US Economic Rise in Prices and Inflation: What to Expect from the Federal Reserve

πŸ‡ΊπŸ‡Έ Last week, US manufacturing and service sector PMIs were released in their preliminary assessment of April.
The data showed that the average price of goods and services rose in April from September last year, and the inflation rate has now risen for three consecutive months. That increase helps explain why net inflation has been stubbornly up 5.6 percent, and points to a possible pick-up, or at least some stickiness, in consumer price inflation. Also, the index data of the contenders have been relatively worse than the market expectations, but the Philadelphia manufacturing survey has been reported to be weaker than the most pessimistic number expected. These data caused the market’s expectations for the interest rate of the Federal Reserve to change slightly.
Federal Reserve officials will remain silent next week as they enter a shutdown period. Still, there’s plenty on the U.S. economic calendar to help traders know what to expect from the Fed.

This week, we first have the consumer confidence index for the month of April, which will be released on Tuesday along with the sales figures for newly built homes in March. On Wednesday, durable goods orders will be released, but the first very important data will be seasonal changes in the gross domestic product (Q1), which will be released on Thursday.

The US economy is expected to have grown during this period, which means that a recession is not imminent. The pending sales will also be published on Thursday. The complexity of decisions is such that any data that induce recession to traders, although it weakens the US dollar, on the other hand, it also increases the demand for the safe dollar.

We consider an upward trend for the US dollar for three reasons

  1. High inflation in Britain
    It causes investors to worry about the increase in global prices and the concern of further price increases, interest rates will increase not only from the BOE but also from the Federal Reserve.
  2. Bullard of the Federal Reserve
    It insists on raising rates two more times. While he is a hawkish person, his views influence the market.
  3. Limited Volatility:
    After last week’s correction, the dollar is benefiting from some demand.

Japan, consistent in Dovish policy

πŸ‡―πŸ‡΅ Last Friday Japan’s PMI data released showed that Japan’s Jibun Bank manufacturing PMI rose to 49.5 in April 2023 from a final 49.2 in March, marking the highest reading since October last year amid further economic recovery. It was the sixth straight month of contraction in the sector, but the mildest in a row, as new orders fell at a slower pace and sales fell to their slowest pace since last July due to a softer decline in foreign demand. Meanwhile, production slowed slightly. At the same time, employment remained unchanged and workloads decreased at a slower pace. On the pricing front, input cost inflation eased to a 22-month low and there were more signs that supply chains are moving closer to stabilization, but output cost inflation picked up. Finally, business sentiment fell to a four-month low but remained stronger than the series average.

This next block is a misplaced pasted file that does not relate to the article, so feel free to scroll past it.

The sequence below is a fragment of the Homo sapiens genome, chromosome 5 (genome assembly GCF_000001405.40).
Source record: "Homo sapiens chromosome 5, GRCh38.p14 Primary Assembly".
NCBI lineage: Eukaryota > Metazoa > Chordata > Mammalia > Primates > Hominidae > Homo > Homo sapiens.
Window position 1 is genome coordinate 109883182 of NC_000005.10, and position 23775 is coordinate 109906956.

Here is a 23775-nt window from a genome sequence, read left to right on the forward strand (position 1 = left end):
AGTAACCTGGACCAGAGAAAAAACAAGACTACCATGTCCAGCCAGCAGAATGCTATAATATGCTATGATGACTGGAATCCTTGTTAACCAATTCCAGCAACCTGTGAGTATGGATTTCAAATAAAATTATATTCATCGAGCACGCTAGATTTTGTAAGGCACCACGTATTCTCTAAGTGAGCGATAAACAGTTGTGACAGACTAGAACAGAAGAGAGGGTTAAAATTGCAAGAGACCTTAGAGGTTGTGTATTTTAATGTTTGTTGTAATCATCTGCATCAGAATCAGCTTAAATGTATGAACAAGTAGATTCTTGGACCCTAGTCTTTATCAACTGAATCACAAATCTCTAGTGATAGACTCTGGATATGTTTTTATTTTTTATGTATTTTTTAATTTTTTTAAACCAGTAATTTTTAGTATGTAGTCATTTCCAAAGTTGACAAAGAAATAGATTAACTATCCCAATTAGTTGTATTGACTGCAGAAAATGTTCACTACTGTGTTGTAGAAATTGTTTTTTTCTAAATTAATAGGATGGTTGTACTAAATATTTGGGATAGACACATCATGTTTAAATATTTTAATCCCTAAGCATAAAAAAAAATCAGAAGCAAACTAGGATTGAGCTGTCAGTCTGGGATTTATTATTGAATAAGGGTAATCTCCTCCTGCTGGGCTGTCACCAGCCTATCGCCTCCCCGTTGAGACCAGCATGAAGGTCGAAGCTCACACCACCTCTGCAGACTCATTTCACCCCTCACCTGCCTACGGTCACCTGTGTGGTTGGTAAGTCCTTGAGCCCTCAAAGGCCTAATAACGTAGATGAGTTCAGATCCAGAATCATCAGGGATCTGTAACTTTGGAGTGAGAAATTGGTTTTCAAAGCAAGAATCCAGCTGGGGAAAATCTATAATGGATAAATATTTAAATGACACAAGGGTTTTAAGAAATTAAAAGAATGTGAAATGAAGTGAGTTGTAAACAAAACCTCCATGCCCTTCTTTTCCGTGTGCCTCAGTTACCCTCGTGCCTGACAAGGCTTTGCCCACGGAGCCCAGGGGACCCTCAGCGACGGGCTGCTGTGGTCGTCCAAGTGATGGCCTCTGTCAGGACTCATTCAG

The Japanese yen continues to be under pressure from comments from new central bank chief Kazuo Ueda, who indicated the Bank of Japan will stick to its ultra-dovish monetary policy until price stability is achieved.

He said Japan’s inflation, currently around 3 percent, will return to below the BOJ’s 2 percent target later this year due to lower import costs. This week the economic calendar is full of inflation data releases, unemployment rates, and other important data. All of which can be traders’ bets for the Bank of Japan’s decisions on Friday. Although we can’t imagine any policy changes for the BOJ, this week’s data could have an impact on prices. Better-than-expected data could be good for the yen (JPY).

The RBA is waiting for the outcome of previous hikes

πŸ‡¦πŸ‡Ί Australian employment data came out surprisingly strong in March. The data showed that the labor market has held up well in the face of higher interest rates.
In monetary policy, the Reserve Bank of Australia kept rates unchanged at 3.6% in April after raising interest rates for ten sessions. Central bank seniors wanted more time to assess the impact of past interest rate hikes on the economic outlook. However, the RBA reiterated that further tightening may be needed to ensure inflation returns to target.
Therefore, whenever more figures are published in the Australian inflation data than expected, the probability of an interest rate increase by the RBA will increase, and traders will price this possibility in the purchase of the Australian dollar (AUD).

Economic calendar

Important news/events for this week are:

On Wed Apr 26:

πŸ‡¦πŸ‡Ί AUD CPI q/q and CPI y/y

Thu Apr 27:

πŸ‡ΊπŸ‡Έ USD Advance GDP q/q and Unemployment Claims

Fri Apr 28:

πŸ‡―πŸ‡΅ BOJ Outlook Report, Monetary Policy Statement and BOJ Press Conference

πŸ‡©πŸ‡ͺ German Prelim CPI m/m, CAD GDP m/m

πŸ‡ΊπŸ‡Έ Core PCE Price Index m/m and Employment Cost Index q/q for USD.

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